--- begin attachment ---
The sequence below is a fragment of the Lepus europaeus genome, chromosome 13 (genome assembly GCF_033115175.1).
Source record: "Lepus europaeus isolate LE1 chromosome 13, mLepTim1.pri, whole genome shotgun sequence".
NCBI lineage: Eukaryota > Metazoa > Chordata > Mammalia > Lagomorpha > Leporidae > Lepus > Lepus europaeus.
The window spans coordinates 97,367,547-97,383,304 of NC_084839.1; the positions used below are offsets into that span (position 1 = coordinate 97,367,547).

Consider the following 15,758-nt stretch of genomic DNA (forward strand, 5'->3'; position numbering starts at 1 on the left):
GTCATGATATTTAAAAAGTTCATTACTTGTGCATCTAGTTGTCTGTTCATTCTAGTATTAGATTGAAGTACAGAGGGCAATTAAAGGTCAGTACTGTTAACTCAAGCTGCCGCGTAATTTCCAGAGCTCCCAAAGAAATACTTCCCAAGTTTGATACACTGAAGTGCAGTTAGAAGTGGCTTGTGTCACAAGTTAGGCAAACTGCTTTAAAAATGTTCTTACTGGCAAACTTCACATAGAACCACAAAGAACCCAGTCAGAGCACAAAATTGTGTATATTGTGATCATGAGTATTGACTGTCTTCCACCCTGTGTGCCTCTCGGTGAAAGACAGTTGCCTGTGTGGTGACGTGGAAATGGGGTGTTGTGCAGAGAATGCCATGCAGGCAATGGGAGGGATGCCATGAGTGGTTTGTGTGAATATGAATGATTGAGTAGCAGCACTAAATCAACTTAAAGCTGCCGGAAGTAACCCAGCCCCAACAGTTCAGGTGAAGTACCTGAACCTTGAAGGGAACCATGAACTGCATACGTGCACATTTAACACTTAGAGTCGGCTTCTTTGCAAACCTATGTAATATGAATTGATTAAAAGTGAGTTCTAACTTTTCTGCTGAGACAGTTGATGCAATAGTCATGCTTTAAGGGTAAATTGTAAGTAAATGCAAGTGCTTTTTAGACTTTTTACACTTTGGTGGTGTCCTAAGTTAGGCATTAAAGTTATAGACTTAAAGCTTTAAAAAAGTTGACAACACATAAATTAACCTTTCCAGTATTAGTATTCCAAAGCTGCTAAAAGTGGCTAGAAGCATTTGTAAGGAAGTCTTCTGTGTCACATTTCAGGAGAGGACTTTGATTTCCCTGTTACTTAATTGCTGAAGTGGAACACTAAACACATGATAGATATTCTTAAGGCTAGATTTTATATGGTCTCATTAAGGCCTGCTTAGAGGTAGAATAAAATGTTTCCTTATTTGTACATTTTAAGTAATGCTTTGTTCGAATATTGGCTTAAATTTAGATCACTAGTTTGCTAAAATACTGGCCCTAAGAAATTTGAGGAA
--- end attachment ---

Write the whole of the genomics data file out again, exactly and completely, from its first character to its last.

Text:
The sequence below is a fragment of the Lepus europaeus genome, chromosome 13 (genome assembly GCF_033115175.1).
Source record: "Lepus europaeus isolate LE1 chromosome 13, mLepTim1.pri, whole genome shotgun sequence".
NCBI lineage: Eukaryota > Metazoa > Chordata > Mammalia > Lagomorpha > Leporidae > Lepus > Lepus europaeus.
The window spans coordinates 97,367,547-97,383,304 of NC_084839.1; the positions used below are offsets into that span (position 1 = coordinate 97,367,547).

Consider the following 15,758-nt stretch of genomic DNA (forward strand, 5'->3'; position numbering starts at 1 on the left):
GTCATGATATTTAAAAAGTTCATTACTTGTGCATCTAGTTGTCTGTTCATTCTAGTATTAGATTGAAGTACAGAGGGCAATTAAAGGTCAGTACTGTTAACTCAAGCTGCCGCGTAATTTCCAGAGCTCCCAAAGAAATACTTCCCAAGTTTGATACACTGAAGTGCAGTTAGAAGTGGCTTGTGTCACAAGTTAGGCAAACTGCTTTAAAAATGTTCTTACTGGCAAACTTCACATAGAACCACAAAGAACCCAGTCAGAGCACAAAATTGTGTATATTGTGATCATGAGTATTGACTGTCTTCCACCCTGTGTGCCTCTCGGTGAAAGACAGTTGCCTGTGTGGTGACGTGGAAATGGGGTGTTGTGCAGAGAATGCCATGCAGGCAATGGGAGGGATGCCATGAGTGGTTTGTGTGAATATGAATGATTGAGTAGCAGCACTAAATCAACTTAAAGCTGCCGGAAGTAACCCAGCCCCAACAGTTCAGGTGAAGTACCTGAACCTTGAAGGGAACCATGAACTGCATACGTGCACATTTAACACTTAGAGTCGGCTTCTTTGCAAACCTATGTAATATGAATTGATTAAAAGTGAGTTCTAACTTTTCTGCTGAGACAGTTGATGCAATAGTCATGCTTTAAGGGTAAATTGTAAGTAAATGCAAGTGCTTTTTAGACTTTTTACACTTTGGTGGTGTCCTAAGTTAGGCATTAAAGTTATAGACTTAAAGCTTTAAAAAAGTTGACAACACATAAATTAACCTTTCCAGTATTAGTATTCCAAAGCTGCTAAAAGTGGCTAGAAGCATTTGTAAGGAAGTCTTCTGTGTCACATTTCAGGAGAGGACTTTGATTTCCCTGTTACTTAATTGCTGAAGTGGAACACTAAACACATGATAGATATTCTTAAGGCTAGATTTTATATGGTCTCATTAAGGCCTGCTTAGAGGTAGAATAAAATGTTTCCTTATTTGTACATTTTAAGTAATGCTTTGTTCGAATATTGGCTTAAATTTAGATCACTAGTTTGCTAAAATACTGGCCCTAAGAAATTTGAGGAA